Today a diverse array of groups concerned about America’s broadband future released a Call to Action that provides a policy framework for a comprehensive National Broadband Strategy. The Call to Action was released at an event on Capitol Hill that featured presentations by Richard Whitt, Washington Telecom and Media Counsel for Google, Larry Cohen, President of the Communications Workers of America, Jim Cicconi, Sr. Vice President of External and Legislative Affairs at AT&T, and Ben Scott, Director of Policy at Free Press.
So what do we think?…This is exciting progress!! To see technology companies, public interest organizations, unions and content creators come together to support a common broadband strategy, we couldn’t be happier. The message of today’s event was clear: It is time to create a National Broadband Strategy to maximize the benefits of broadband innovation and investment.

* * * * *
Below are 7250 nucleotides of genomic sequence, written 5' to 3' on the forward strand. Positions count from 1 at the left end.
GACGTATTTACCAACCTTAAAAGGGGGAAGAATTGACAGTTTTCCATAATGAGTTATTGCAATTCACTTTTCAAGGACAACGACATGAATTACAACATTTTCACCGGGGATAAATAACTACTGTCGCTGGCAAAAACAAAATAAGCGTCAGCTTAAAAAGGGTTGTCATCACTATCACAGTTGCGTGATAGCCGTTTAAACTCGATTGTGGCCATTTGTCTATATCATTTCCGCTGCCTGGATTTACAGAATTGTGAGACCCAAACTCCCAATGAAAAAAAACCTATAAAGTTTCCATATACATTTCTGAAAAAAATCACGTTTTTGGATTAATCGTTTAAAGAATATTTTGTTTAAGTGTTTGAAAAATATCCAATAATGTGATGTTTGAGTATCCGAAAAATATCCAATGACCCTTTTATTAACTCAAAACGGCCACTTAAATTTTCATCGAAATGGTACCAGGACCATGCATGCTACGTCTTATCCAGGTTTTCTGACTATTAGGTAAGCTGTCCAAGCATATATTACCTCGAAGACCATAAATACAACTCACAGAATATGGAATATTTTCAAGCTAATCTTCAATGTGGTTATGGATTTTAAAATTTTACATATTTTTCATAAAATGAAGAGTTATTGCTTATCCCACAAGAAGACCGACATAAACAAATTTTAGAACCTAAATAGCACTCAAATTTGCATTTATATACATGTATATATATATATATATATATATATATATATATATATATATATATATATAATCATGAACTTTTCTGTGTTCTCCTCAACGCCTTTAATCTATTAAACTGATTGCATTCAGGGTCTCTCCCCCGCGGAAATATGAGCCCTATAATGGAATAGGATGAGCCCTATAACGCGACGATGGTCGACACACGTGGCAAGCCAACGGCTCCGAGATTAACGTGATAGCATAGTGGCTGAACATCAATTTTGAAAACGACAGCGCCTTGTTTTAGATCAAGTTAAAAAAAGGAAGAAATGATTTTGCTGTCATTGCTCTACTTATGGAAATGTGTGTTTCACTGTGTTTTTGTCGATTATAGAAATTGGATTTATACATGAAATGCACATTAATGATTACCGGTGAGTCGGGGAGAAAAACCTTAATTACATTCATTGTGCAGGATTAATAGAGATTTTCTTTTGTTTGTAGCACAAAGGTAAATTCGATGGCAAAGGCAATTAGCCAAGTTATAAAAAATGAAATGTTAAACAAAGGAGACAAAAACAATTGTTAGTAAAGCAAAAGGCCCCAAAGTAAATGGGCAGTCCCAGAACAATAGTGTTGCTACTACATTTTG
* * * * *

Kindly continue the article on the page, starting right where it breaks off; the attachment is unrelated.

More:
Thanks to the global expansion of broadband and the demand for single-track music downloads, an In-Stat study reports that digital music sales will reach a staggering 40% of all music purchased worldwide by 2012. As music catalogs expand and the variety of online music providers multiplies, this trend will only unleash greater choices for consumers and bring increased revenue.
In fact, In-Stat research revealed that online digital music sales reached more than $3 billion in 2007 alone, marking a 48% jump from 2006. These gains are expected to appreciate, as worldwide revenue for full track mobile downloads is projected to reach $4.2 billion by 2012.
Given the consumer demand for digital music, it’s no wonder MySpace recently launched its online music venture and now Facebook is considering joining the fray. The broadband landscape holds other promising music applications too – from Indaba’s call-in music session recording to Pandora’s customized Internet radio capabilities. With broadband-driven entertainment options on the rise, consumers will enjoy mining the digital music landscape in all of its expanding glory.